To use your harvest at a later time, it is best to incorporate your celery in some broth-based soups which can be frozen or canned. Greens are frost tolerant, so growing them as a late season crop is ideal. Planting greens can also be done in early spring for a summer harvest, but more watering is likely necessary for them to grow successfully during the summer heat.
Use insect netting to help protect from early insect infestations. Collards are best consumed in gumbo, braised, or sauteed. Remember to plant your seeds with at least 3 months of warm, sunny weather ahead. Choose a location with full sun and remember to keep the water reservoir filled for these heavy drinkers. Corn smut, a disfiguring parasitic fungus that forms large "boils" on stalks, leaves, tassels, or ears can be a major issue for corn. While delicious, corn has little nutrients to offer, but can be used in any number of ways to eat.
Always wait to plant your cucumber plants until the weather is consistently warm, since they are highly sensitive to cold. You can use frost covers to speed warming and protect plants from pests at the same time. Remove the covers before temperatures get too hot in midsummer, and to allow for pollination. Cucumber beetles are the largest problem with this crop. Cucumbers are best when they are picked at a small to moderate size, otherwise larger ones become woody and tasteless.
Consume your harvest within a few days, or pickle them to enjoy at a later time. Like other members of the Nightshade family, eggplants should not be planted until all danger of frost has passed, and daytime temperatures are consistently warm.
Be certain to use the black side of the mulch covers to speed soil warming and early growth. These globe-like fruits tend to produce very well in containers, especially if overnight temperatures are warm. If a cold spell is expected, use a frost cover to protect plants, or bring them indoors.
Check water levels daily, since eggplants are heavy drinkers, and fruit may become bitter of they do not receive adequate water. When harvesting, be sure to use pruners, since the stems will not release the fruit without destroying the plant. Even watering is important, especially during bulbing mid-May through June.
Garlic has very few pest issues in the garden and it can actually serve as a natural pest repellent. Like onions, garlic can be added to nearly any dish to add robust flavor, or it can be roasted and used as a savory spread. Be sure to let garlic bulbs dry after harvesting, and they will keep for several months. Head lettuces are lettuce varieties that form together like a cabbage such as Romaine and Iceberg. Home grown lettuce tends to be higher in flavor and nutrients than the store-bought variety, and can be very easy to grow yourself.
Lettuce likes a lot of water and prefers cool growing conditions, as it can bolt in higher temperatures. Growing nasturtiums near your lettuce can naturally help keep damaging aphids away.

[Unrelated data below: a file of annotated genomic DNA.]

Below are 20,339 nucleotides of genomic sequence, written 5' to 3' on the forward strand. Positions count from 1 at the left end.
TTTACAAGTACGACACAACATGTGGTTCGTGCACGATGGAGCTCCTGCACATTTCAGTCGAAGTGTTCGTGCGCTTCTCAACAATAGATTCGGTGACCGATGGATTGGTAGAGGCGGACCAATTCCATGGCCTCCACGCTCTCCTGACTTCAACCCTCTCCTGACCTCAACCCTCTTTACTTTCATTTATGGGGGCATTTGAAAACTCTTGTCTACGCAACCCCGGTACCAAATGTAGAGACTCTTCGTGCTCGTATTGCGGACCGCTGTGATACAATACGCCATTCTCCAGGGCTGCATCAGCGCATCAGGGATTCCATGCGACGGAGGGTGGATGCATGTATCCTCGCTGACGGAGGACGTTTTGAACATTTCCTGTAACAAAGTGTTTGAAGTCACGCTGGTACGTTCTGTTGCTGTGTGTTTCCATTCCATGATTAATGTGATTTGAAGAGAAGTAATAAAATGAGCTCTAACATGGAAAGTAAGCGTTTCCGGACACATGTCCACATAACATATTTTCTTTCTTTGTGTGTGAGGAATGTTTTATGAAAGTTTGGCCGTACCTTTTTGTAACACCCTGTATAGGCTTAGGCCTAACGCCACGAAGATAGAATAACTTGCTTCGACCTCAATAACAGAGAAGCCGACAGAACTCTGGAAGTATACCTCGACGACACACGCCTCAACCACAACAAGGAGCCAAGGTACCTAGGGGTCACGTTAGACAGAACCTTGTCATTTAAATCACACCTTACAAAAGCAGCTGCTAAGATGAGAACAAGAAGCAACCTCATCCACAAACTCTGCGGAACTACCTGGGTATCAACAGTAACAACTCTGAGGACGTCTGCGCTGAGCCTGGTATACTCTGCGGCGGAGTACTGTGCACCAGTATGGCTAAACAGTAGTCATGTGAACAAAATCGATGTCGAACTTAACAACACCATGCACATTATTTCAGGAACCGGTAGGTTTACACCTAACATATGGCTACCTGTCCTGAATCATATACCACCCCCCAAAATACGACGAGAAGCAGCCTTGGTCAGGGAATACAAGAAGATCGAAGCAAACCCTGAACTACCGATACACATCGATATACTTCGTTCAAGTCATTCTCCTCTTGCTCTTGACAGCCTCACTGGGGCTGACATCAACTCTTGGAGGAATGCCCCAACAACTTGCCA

Some are more hearty and shrub-like such as rosemary, thyme, sage, and oregano; others are more delicate and prone to wilting or bolting when subjected to extreme heat such as dill, parsley, cilantro, and chives.
Herbs keep producing as long as you continue pruning and harvesting. They can be used fresh or dried to add flavor to any number of dishes. Like a lot of root vegetables, it takes a full season to grow, over five months.
Best grown from seed, Jicama prefers very warm climates with full sun. Support climbing vines with a Staking System. Make sure to cut, or deadhead, the flowers to encourage root growth. Jicama tends to be a pest-free plant, due to the poisonous properties of everything that grows above the soil--only the root is edible, so it is very important that you keep this plant away from children and pets.
The root can be eaten raw and tastes like a water chestnut. A little bit of frost may even serve to make the crop sweeter. In addition to preferring cold weather, make sure your crop is planted in a sunny spot and you keep the reservoir filled. Kale is a nutrient-rich vegetable that can be steamed, baked as chips, used in soup, mixed into di, or frozen for use at a later time. Kohlrabi that goes without water will become woody. Do not overcrowd your EarthBox gardening system, as kohlrabi has large roots that need a lot of room as they grow.
Kohlrabi is prone to the typical cabbage family pests, but insect netting may be used early on to help prevent an infestation. This often-overlooked crop has a mild cabbage flavor, and the texture or consistency to that of a broccoli stem. It can be eaten raw, steamed, or roasted; or it can be used in stir fry or soup. Kohlrabi greens can also be eaten in salads.
Inside the Box
From left: Sphagnum Peat, Vermiculite, Perlite, Coir, Bark Fines A wide variety of other ingredients may be added to potting media in small percentages in order to provide nutrients. Topsoil, sand, and clay are all very dense, which prevents proper aeration and drainage that allow roots to move and grow. After years of testing, we determined that growing media that boasts "moisture control" or "water grabbing crystals" is okay to use. Sphagnum peat is porous and acts as a sponge to properly absorb the water and help disperse nutrients. While many plant diseases can be spread through the air or transmitted by chewing insects, some start in the soil.
EarthBox Instructions for Planting Tomatoes
Home Growing Guides Grow with us! Here at EarthBox, we want to make sure you are getting the most out of your container gardening experience. Click any below to learn how to grow them yourself! Artichokes Though Artichokes are usually grown in California, home gardeners nearly anywhere can have great success growing them with the right care. Artichoke plants are perennial flowers, but can be grown as annuals with plenty of delicious buds.